A self-employed woman reviews her finances from her home office as she prepares for a mortgage pre-approval.

If the owner of a company pays himself $300,000 per year while the company itself is losing $300,000 per year, that owner effectively has no income.

I am oversimplifying this somewhat to illuminate a situation we see often.

Borrowers will tell us that they make $300,000 per year and “qualify easily,” but then when we dig into their tax returns we discover that they are paying themselves from a corporation that is losing money.

We see this with doctors, lawyers, consultants, and business owners relatively often.

They don’t understand that underwriters always dig into every borrower’s tax returns to look for these exact situations.

25% Ownership = Self-Employed

Underwriters also look into the ownership interests of every firm that is paying one of our borrowers.

If our borrower’s compensation or position within the firm is substantial, and if an employer is not a large or well-known corporation, borrowers must attest that they do not own more than 25% of the business paying them.

If borrowers do own more than 25% of the business, they are effectively “self-employed” and we have to dig into the business’s tax returns and attribute company losses and obligations to the borrower accordingly.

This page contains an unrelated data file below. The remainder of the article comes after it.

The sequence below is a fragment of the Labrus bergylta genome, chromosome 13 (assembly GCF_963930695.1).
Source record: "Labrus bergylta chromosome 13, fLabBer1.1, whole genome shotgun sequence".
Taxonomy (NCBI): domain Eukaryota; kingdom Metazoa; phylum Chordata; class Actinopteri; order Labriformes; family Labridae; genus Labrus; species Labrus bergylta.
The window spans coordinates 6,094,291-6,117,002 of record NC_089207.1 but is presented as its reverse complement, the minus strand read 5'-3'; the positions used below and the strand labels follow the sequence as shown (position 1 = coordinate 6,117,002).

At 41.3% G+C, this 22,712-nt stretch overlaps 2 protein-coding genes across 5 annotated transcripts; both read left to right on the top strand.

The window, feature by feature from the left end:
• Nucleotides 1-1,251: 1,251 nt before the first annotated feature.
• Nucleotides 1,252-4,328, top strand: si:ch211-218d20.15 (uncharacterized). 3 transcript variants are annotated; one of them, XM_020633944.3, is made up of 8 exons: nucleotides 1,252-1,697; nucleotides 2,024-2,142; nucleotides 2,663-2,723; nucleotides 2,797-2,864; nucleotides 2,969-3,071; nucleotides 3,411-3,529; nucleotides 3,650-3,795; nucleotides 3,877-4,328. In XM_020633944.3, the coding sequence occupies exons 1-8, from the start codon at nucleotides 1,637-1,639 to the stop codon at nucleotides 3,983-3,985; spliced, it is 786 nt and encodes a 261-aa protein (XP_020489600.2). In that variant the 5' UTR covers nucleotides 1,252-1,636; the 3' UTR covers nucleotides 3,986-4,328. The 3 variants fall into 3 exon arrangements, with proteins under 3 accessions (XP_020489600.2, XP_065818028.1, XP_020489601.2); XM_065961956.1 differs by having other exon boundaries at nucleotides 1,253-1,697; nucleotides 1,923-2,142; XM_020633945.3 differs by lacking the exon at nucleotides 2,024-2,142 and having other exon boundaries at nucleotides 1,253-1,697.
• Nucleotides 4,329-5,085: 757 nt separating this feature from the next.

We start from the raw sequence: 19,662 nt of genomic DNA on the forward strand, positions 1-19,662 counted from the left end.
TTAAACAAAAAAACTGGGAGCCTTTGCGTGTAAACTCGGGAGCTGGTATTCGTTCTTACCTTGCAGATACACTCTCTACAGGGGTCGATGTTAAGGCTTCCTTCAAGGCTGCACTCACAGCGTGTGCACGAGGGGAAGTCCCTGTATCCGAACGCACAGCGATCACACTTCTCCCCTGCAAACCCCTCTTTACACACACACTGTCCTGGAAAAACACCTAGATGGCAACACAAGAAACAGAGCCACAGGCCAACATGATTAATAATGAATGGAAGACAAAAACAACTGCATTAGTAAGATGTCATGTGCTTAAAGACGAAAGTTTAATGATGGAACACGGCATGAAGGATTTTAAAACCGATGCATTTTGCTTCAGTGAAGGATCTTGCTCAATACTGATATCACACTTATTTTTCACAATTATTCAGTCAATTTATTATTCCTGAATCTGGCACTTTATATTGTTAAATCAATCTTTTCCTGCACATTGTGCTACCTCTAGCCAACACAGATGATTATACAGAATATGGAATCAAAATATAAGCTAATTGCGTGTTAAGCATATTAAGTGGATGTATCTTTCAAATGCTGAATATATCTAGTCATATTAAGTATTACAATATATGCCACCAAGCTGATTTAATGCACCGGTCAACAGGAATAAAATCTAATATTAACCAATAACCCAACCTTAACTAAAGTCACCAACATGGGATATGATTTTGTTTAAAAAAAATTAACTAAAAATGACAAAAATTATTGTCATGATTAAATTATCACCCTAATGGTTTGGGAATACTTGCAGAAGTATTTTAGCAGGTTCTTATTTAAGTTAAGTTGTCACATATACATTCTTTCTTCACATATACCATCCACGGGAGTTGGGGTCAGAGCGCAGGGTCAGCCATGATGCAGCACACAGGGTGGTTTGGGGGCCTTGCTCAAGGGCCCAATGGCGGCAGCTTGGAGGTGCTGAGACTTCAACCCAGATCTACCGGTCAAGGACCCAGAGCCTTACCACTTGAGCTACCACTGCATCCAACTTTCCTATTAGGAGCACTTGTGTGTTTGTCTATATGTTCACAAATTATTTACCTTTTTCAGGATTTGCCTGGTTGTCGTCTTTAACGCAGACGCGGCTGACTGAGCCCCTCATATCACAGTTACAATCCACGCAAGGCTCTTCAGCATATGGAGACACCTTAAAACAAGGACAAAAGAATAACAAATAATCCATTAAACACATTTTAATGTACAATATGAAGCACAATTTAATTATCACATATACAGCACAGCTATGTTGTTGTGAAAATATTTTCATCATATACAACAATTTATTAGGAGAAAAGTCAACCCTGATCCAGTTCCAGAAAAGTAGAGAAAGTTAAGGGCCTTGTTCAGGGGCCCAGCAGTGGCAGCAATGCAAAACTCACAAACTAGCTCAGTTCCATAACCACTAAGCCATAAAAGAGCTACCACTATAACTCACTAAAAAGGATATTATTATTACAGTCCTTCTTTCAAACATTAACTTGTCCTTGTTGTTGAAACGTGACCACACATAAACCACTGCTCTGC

Self-employed or business-owning borrowers can of course pay themselves substantial salaries and still qualify, but their underlying businesses need to have enough profits to cover the full amount of the salaries (if we want to use the entire salary to qualify).

Complexity Of Loan Process – No Recipe; Can’t Chase Every Condition At Pre-Approval Stage

We sometimes have pre-approved borrowers who become extremely frustrated when we request additional conditions after they go into contract.

This is particularly the case with self-employed and jumbo borrowers.

Lenders do not chase every condition upfront at the pre-approval stage because such conditions are time-sensitive (and will expire) or because there is no need to spend the time chasing many conditions until a borrower is in contract.

In addition, sometimes updated documentation sparks additional conditions, and jumbo underwriters tend to dig into files much more carefully once a borrower is in contract (and then ask for what are seemingly inane conditions).

These additional conditions often involve IRS Tax Transcripts, letters of explanation for credit inquiries or large deposits, employment verifications, paper-trailing of escrow deposits, and updated statements.

These conditions rarely threaten a transaction, and are just part of the loan process.

Borrowers and agents alike often want certainty and a guarantee that there will be no more conditions – and this is often easy for us to do with conforming loans and clean files with wage-earners.

But self-employed and jumbo borrowers should always expect additional conditions (and “hoop-jumping”) after they’re in contract.

It is just a function of the regulations we are all subject to and the extreme risk of us not having a salable loan.

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Jay Voorhees
Founder/Broker | JVM Lending
(855) 855-4491 | DRE# 1197176, NMLS# 310167

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